12: What We Learn from Bones

Oaxaca, Mexico
© L. Nicholas
Toe Bones

One of the fun parts of our weeks in the lab for me is what our specialists learn and can tell me through their studies of the animal bone and bone tools (which are analyzed by Dr. Heather Lapham) and human bone (which are analyzed by Lindsey Cadwell Baker). In this dispatch, I highlight a few of their results, which provide a window into the insights that these remains can give us when placed in a broad context with the findings from the other materials examined.

Over our three seasons of excavation at the Mitla Fortress, the 48 burial contexts we’ve found (a good number of these included more than one individual, such as the tomb we found in 2011) have yielded clear support for our interpretation that this site, with its famous stone walls at the apex, was much more than a military garrison.

Over the years, many of the burials that we’ve recovered during our excavations are women and children. The consistent representation of these population components throughout all time periods of the occupation provides support (in concert with our domestic excavations) that this site was principally a town for domestic families.

Lindsey’s analysis of the bones from two of the adult women in this season’s burial population also found further evidence of the bodily injuries or work-related stresses that affected some prehispanic Zapotec women. These two women had “kneeling facets” (a component of arthritis), evident as extra bone growth on certain toe bones (see above photo.)

The facets are caused when women kneel, sitting on the backs of their feet, while they grind tortillas and/or weave. Doing this for a lifetime, the women wear down the cartilage in their feet, so that bone rubs against bone, resulting in the growth. We’ve recorded such facets at El Palmillo and also for some of the female individuals that we found during previous seasons at the Fortress. Never have we noted such facets on the toes of men.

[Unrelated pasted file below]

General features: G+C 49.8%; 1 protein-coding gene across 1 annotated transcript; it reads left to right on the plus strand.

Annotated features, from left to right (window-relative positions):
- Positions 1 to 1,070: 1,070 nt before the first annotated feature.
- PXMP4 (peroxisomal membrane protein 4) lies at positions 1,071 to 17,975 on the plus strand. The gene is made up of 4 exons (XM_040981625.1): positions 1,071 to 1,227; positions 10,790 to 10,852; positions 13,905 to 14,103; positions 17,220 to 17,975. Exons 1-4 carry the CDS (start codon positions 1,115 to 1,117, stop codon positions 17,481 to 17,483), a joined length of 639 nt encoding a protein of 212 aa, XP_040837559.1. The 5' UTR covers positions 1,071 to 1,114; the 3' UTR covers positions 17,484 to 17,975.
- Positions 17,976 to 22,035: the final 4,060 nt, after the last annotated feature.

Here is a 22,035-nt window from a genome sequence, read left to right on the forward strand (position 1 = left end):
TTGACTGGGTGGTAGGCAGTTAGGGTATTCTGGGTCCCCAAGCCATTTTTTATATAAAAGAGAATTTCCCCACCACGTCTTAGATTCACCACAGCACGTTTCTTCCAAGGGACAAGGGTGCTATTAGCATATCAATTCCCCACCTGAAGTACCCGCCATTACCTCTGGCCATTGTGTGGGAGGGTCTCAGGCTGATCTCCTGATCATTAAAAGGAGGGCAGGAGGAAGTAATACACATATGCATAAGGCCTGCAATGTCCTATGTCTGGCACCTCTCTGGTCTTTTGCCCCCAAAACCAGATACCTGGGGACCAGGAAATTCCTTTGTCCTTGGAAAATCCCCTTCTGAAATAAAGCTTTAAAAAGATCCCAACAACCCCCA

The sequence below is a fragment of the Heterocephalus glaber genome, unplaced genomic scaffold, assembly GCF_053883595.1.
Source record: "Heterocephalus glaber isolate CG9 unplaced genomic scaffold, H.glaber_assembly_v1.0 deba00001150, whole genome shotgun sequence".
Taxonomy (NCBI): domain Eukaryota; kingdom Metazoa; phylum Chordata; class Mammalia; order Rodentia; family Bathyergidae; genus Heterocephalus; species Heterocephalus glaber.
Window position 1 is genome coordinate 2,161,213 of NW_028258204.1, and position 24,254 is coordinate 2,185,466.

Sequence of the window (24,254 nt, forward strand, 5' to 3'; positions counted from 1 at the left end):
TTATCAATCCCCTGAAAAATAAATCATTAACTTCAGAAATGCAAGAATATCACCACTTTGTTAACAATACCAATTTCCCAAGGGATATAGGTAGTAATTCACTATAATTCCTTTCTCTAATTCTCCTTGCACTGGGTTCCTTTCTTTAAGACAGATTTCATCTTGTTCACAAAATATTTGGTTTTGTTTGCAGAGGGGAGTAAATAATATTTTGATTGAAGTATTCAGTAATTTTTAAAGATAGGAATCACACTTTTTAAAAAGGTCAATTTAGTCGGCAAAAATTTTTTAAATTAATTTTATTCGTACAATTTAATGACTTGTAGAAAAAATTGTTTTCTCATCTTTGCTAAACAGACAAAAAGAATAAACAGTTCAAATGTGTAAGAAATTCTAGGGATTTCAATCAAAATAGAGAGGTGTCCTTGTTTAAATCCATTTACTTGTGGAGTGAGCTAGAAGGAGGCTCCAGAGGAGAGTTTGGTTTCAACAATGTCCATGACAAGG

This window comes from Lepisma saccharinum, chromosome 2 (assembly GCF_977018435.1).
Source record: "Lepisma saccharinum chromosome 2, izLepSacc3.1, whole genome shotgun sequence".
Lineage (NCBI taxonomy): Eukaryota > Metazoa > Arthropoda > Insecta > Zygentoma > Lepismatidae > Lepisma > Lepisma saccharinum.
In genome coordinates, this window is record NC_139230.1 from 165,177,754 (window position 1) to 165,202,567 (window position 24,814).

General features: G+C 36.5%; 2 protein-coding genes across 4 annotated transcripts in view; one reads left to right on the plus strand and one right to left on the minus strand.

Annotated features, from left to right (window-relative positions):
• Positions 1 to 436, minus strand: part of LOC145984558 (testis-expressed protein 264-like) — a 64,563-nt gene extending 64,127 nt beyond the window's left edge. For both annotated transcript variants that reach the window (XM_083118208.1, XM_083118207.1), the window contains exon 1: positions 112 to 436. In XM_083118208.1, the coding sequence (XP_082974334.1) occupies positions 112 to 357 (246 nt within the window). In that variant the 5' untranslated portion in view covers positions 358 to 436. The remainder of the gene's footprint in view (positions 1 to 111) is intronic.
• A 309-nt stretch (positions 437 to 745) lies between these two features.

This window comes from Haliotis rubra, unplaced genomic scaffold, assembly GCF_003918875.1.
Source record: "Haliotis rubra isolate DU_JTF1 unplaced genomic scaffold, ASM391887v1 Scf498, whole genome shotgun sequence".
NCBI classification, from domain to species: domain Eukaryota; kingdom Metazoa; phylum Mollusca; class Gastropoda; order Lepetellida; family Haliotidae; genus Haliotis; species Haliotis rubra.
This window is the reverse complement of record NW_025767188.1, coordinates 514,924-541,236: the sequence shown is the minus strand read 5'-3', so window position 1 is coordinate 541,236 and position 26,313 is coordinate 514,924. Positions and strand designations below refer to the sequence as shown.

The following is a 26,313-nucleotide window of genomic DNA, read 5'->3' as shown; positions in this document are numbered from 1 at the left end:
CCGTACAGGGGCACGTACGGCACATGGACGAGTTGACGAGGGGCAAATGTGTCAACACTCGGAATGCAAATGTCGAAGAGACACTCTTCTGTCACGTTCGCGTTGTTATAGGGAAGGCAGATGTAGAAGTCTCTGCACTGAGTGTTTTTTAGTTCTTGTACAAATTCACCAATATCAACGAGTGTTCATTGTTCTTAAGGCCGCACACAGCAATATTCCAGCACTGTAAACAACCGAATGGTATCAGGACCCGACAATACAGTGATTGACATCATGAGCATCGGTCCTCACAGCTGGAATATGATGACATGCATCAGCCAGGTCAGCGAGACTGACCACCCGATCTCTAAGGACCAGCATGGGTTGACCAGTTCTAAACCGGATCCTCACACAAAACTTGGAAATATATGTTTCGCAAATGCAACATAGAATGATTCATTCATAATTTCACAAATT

The study of animal bones from Terrace 276 also revealed a number of fascinating results. In line with our hypothesis that the occupants of Terrace 276 were slightly less well off than the inhabitants of the terraces we studied in 2009 and 2010, we recovered less animal bone overall than in the previous years. (We already mentioned in a prior dispatch that few offerings or burial offerings were composed of animals, and most were just ceramic.)

Although bone tools were as common on Terrace 276 as in the terraces excavated in the previous two years, a slightly higher percentage of these tools were made of human bone. Did the use of human bones to make tools reflect a relative dearth of appropriate animal bone for making tools on this terrace?

The bone tool assemblage on Terrace 276 also was not precisely like the assemblages we recovered on Terraces 56-57. This year, we appear to have more bone tools with pointed ends (where the tool was used). We call these tools “perforators” (see Photo #1 below), and one idea is that they were to process agave plants into (ixtle) fiber. In contrast, we noted fewer bone battens, used for weaving, than we observed on the two higher terraces studied during 2009-2010.

In line with the lower socioeconomic status of the Terrace 276 residents (compared to the inhabitants of Terraces 56-57), we recovered more turtle bones but fewer turkey and dog bones. Turkey and dog were two of prehispanic Mexico’s three domestic animals (the third was the honey bee, although a case might also be made for rabbits).

Domestic animals served as a banking mechanism for periodic food surpluses, providing a kind of insurance against hard times. Because they required extra resources, and because they weren’t necessarily efficient in a caloric sense, domestic animals and the practice of raising domestic animals may likely be associated with households that were somewhat better off.

Alternatively, turtles may have been easy to catch near springs at the base of the Fortress. Several older workmen have told me over the years that, decades ago, turtles actually were rather abundant at these springs, at least during specific times of the year. Given the opportunistic nature of securing turtles and the relatively small amount of meat this variety provides, the association of this species with the lower-status folks who lived on Terrace 276 is not surprising.

The findings from these studies are instrumental to our overall analyses and add much to what we can say about the history of the people who lived at the Mitla Fortress and how their lives varied across the site and over time.

More soon,

© L. Nicholas
Bone Tools
© L. Nicholas
Postcard of Oaxaqueña Weaving